‘Mid-life crisis’ theory challenged by University of Alberta study

By: Mohan Garikiparithi | Health News | Tuesday, January 12, 2016 - 12:13 PM

Mid-life crisis theory

A recent paper published in Developmental Psychology titled – Up, Not Down: The Age Curve in Happiness from Early Adulthood to Midlife – throws new light on the concept of “mid-life crisis.” The researchers who published this paper, Nancy Galambos, Harvey Krahn, Matt Johnson, based their findings on data drawn from two longitudinal studies by University of Alberta

For the past 5 to 6 decades, the accepted belief, based on research, was the happiness in our lives falls on a U-shaped curve. Over the years, a number of studies have claimed that happiness declines for most from the early 20s to middle age (40 to 60).  This is reflected in the U-shaped curve where the low point of the curve is attributed to “mid-life crisis”. Not surprisingly, “mid-life crisis” has become an accepted phenomenon. So much so, it’s grist for the mill for sitcoms and advertising all over the world. The question is, is there any truth in “mid-life crisis?”

That question has been answered in the negative by Galambos, Krahn, Johnson and their team.

The data, which the team used for their paper, contradicts the previous cross-sectional studies don on determining one’s happiness over a life span. The new data clearly indicates that happiness does not stall in midlife. On the contrary, the trajectory of happiness is on an upward curve starting from the late teens and early twenties. According to Galambos and Krahn, this current study is far more reliable than the previous research. Unlike the previous cross-sectional research, where the data came from different individuals. In the current study, the happiness quotient is measured in the same individuals over time.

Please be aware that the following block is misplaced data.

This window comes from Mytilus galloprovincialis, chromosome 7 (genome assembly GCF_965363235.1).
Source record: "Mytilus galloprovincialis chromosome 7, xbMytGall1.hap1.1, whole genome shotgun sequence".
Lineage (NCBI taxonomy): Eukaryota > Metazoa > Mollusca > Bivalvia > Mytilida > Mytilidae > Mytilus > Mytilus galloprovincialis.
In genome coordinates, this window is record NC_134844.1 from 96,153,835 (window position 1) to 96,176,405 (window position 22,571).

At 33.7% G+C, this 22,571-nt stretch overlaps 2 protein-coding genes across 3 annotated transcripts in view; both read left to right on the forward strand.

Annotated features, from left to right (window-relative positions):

As part of the new study, the team followed two sets of participants. The first set of participants was Canadian high school seniors between the ages of 18 years and 43 years. The second set of participants comprised of university seniors from ages 23-37. In both the groups the researchers noted that happiness increased into the 30s, with a slight downturn by age 43 in the high school sample.

After taking into account the variations in participants’ lives, such as changes in marital status and employment, both the groups of participants showed a general rise in happiness after high school and university.

According to the fist author of the study Prof. Nancy Galambos, the information gleaned from the study is crucial because happiness is important. The team believes that happiness plays a huge role in the life span and overall well-being. They are of the opinion that the happier a person the easier their life trajectory. And they are less of a burden on the health system, and society.



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